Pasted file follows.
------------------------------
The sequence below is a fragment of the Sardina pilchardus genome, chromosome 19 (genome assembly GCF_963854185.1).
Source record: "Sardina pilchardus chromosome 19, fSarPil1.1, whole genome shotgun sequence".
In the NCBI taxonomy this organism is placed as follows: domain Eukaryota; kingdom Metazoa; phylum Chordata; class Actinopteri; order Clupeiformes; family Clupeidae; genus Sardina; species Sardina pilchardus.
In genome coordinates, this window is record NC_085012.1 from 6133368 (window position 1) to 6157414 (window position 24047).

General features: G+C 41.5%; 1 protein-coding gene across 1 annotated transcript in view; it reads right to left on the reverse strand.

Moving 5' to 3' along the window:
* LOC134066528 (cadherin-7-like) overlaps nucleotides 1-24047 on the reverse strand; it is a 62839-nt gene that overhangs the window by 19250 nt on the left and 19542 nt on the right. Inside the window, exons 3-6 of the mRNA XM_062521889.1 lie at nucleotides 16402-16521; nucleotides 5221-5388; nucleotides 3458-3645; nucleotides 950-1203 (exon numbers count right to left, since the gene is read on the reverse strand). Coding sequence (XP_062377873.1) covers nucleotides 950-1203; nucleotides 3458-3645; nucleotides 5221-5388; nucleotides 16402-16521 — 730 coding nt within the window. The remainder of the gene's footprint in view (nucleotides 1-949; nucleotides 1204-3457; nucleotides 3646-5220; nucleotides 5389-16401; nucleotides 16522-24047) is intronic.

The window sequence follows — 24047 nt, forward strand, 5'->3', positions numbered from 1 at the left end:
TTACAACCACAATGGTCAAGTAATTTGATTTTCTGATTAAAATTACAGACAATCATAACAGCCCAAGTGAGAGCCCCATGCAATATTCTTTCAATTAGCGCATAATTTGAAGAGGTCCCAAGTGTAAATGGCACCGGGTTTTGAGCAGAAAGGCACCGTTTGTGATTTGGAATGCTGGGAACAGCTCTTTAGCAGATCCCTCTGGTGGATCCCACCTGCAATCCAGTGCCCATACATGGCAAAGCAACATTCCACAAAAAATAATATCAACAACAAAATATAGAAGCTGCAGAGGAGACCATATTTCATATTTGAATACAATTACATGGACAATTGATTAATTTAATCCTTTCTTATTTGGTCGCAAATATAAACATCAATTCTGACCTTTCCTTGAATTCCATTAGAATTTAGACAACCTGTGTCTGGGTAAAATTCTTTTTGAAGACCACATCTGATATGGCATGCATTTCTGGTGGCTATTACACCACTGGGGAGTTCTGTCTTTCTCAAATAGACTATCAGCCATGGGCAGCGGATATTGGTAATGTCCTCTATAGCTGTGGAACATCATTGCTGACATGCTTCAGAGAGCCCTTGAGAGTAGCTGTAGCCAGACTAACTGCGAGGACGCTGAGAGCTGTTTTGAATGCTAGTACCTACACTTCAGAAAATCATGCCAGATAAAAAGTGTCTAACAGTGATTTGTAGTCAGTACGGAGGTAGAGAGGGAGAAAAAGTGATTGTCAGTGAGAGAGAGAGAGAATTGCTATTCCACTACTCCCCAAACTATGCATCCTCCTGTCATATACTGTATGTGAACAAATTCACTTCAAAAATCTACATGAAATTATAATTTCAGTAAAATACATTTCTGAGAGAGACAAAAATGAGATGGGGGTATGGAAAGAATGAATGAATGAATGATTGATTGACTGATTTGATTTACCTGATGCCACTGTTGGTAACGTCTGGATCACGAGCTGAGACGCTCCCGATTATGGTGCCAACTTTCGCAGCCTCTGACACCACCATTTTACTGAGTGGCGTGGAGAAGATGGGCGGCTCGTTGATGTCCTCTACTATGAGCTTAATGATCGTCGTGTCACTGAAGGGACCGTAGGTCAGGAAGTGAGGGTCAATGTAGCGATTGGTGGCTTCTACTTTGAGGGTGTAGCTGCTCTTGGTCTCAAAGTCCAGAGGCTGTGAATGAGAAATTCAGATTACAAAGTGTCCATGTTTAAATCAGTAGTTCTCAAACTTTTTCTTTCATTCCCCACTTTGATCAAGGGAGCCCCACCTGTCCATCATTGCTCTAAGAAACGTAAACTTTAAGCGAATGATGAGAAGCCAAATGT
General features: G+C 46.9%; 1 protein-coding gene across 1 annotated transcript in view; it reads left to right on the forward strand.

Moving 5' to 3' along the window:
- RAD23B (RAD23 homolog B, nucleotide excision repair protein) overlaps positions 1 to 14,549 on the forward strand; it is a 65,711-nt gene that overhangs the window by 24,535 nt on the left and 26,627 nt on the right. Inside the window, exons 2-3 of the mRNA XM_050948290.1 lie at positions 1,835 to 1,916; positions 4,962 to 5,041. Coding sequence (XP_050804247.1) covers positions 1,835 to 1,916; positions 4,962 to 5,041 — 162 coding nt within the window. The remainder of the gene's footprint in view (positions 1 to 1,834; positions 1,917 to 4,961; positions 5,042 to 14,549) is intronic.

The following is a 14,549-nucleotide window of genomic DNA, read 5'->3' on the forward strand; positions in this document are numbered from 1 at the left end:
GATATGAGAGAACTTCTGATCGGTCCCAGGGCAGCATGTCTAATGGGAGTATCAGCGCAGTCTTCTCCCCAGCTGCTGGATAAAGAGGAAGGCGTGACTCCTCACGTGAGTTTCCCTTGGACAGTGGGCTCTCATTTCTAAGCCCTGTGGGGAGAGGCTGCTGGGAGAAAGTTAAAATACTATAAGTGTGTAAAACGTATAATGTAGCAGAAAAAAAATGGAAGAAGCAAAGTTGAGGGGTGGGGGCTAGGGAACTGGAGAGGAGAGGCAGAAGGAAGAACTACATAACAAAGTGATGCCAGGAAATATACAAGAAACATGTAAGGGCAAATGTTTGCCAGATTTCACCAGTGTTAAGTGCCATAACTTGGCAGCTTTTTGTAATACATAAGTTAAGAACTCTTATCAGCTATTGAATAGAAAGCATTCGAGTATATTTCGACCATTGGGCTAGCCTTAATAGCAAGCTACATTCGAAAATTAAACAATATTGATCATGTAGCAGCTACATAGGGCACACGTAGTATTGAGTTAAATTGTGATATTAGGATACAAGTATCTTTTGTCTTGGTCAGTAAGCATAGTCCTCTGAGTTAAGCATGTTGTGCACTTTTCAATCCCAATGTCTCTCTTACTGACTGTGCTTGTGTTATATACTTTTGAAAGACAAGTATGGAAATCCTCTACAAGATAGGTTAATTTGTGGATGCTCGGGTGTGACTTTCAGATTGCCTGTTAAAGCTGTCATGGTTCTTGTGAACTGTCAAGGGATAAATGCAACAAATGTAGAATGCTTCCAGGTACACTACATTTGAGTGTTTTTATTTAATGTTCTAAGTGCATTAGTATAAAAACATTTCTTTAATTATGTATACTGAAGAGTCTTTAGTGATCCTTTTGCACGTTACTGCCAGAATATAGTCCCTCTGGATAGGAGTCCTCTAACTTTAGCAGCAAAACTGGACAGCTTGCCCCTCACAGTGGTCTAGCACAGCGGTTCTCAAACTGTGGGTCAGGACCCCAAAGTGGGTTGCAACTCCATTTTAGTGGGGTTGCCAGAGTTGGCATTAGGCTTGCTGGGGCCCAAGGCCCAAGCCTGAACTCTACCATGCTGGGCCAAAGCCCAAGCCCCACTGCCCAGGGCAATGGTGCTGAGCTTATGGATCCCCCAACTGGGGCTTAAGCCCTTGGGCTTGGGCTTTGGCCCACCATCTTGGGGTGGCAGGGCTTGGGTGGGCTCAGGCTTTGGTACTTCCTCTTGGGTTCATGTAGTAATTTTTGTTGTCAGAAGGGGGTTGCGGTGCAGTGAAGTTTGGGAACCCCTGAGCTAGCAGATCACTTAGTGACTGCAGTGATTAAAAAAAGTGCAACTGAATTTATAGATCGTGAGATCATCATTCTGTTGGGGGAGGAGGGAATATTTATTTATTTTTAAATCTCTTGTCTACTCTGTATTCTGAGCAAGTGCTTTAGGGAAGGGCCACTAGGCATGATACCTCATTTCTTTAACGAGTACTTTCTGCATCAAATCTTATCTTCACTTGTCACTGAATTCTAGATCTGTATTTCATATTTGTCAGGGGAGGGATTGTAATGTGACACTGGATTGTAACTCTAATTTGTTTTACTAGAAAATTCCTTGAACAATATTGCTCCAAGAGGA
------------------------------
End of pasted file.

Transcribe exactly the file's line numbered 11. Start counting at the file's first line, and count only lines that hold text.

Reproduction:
Moving 5' to 3' along the window: